The world of intellectual property is a world of hypocrisy.
As demonstrated by Walt Disney’s behaviour during his prolific reign as king of the animating industry, and little more than a couple of hundred years before James Watt’s obsession with patents, copyright law only becomes important to creators when they experience success and want to protect it at all costs (Lessig 2004). Once Walt Disney parodied Steamboat Bill Jr, shamelessly copied and appropriated the work of the Brothers’ Grimm and other fairy tales, and gained huge success from others’ unprotected intellectual property, his company lobbied the US government to extend copyright so that other creators could not do what Disney did in using older material to create new things. Indeed, the protection of the infamous Mickey Mouse character is at the center of the debate surrounding intellectual property rights. It seems as if every time the Mickey Mouse character is about to hit the public domain, the Disney company lobbies for an extension of copyright law to keep Mickey from the terrifying clutches of content creators and appropriators (Masnick 2012)
The same intellectual property debate rages like an out of control bushfire sweeping the land, leaping fences, seeping furiously into homes. Governments and entertainment conglomerates accuse file sharing hosts and everyday citizens of stealing, while they gather user data and private communications surreptitiously, unashamedly (Black 2013), almost never being held accountable. This is why the recent PRISM scandal involving the NSA in the U.S. (Stone and Brustein 2013) was so shocking to us (see Declaration of Independence); because it was always start-ups, uncontrollable internet companies and everyday citizens who were seen to be doing the stealing.
The copyright debate has become murky in the cyber-age. The right to say who can stop the free flow of information and determine who has the right to share it has caused problems between governments and cultures across the world. The ad used to scare Australian and UK citizens into submission on the subject of downloading and sharing pirated content was found to be using unacknowledged and therefore stolen music to create the ad (Whitehouse 2012), it raised questions about the legitimacy of the debate. If even the entertainment industry is pirating content, why is it so bad for the average citizen to do it? Aren’t we just sharing what we’re interested in with our peers?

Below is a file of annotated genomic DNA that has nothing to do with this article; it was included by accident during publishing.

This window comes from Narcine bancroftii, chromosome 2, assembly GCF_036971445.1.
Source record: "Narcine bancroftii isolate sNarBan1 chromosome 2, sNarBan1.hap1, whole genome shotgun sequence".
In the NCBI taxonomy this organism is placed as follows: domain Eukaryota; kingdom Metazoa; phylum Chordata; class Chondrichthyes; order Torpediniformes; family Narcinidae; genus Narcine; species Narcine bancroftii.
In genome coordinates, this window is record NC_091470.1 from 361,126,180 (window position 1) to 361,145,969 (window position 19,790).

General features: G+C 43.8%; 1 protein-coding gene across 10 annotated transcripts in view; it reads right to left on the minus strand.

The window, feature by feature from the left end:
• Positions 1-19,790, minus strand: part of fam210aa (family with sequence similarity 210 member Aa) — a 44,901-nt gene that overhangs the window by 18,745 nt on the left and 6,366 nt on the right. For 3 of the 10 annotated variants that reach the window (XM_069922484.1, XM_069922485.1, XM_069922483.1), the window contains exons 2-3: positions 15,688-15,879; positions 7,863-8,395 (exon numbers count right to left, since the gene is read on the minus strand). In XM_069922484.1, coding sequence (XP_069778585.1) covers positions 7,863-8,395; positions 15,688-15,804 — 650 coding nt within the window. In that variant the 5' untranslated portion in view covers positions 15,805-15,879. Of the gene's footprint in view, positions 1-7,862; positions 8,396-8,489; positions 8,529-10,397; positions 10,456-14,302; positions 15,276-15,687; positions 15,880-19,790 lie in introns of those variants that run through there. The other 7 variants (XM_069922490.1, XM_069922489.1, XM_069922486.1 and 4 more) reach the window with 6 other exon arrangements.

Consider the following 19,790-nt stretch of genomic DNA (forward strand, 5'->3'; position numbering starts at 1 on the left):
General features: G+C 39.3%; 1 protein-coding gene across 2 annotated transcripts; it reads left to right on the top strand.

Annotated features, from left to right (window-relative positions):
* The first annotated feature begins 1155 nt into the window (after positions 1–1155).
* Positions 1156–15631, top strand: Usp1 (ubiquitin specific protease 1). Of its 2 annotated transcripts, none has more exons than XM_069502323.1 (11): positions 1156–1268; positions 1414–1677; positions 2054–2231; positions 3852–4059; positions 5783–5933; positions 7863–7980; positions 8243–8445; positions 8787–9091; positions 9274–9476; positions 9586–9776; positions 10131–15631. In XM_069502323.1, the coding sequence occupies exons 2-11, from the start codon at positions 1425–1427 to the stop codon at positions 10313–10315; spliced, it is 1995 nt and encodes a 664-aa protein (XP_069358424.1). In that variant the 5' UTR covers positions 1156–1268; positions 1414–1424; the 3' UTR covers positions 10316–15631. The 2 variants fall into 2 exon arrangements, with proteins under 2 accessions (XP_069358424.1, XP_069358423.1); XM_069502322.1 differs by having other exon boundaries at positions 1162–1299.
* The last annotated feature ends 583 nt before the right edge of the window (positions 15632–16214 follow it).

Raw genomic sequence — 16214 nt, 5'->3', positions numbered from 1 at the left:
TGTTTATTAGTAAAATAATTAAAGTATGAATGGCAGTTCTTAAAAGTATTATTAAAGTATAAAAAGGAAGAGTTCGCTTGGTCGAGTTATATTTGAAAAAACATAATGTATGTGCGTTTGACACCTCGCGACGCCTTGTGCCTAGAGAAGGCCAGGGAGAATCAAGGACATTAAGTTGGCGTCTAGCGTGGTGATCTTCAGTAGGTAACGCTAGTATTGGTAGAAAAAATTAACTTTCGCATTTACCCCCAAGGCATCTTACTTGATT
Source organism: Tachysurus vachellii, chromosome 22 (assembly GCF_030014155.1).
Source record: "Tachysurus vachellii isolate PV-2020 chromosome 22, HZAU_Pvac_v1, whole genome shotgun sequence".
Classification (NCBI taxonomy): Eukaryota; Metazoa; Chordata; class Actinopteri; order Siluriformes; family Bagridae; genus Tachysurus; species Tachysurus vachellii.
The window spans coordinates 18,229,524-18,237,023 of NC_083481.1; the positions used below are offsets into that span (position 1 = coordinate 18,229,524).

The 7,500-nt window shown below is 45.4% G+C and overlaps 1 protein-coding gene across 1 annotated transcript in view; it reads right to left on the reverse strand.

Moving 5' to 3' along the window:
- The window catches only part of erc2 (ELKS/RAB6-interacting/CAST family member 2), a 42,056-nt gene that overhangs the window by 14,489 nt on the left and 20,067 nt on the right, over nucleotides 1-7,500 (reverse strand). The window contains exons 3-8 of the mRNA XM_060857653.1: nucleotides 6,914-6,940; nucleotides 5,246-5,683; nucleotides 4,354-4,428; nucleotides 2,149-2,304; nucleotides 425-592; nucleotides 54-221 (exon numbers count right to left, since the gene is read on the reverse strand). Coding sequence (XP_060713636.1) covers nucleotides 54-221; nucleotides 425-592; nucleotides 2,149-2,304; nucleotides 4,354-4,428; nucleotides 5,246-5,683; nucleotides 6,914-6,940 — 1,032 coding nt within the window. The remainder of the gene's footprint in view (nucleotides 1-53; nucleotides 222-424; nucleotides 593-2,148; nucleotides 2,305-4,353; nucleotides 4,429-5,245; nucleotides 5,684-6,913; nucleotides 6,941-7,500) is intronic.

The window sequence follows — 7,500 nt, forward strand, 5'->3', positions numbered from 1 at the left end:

When a study on whether internet piracy of movies was decreasing revenue revealed that there was little to no impact on the movie industry of the piracy of movies, we have to question why it is necessary for the big entertainment conglomerates to be so vocal about copyright and piracy. Maybe there’s something that the industry should be thinking about before it gets all up in arms about what we’re doing and look at their own habits: releasing content which is globally popular to the U.S. first and delaying release to other countries, or simply barring them from content if they are foreign (U.S. TV show websites, Netflix etc), is making audiences seek other ways to consume content.
So do the benefits of being able to share content readily with others and create new, original pieces of work without living in fear of persecution outweigh the negatives which are dominating the debate? I say yes, yes they do. If the entertainment industry can learn to back down, to work with the new possibilities of digital media, they’ll have more than a fighting chance in getting what they want while starting a new, two-way relationship with the people they expect to keep the industry in business. Or at the very least, we might finally free Mickey.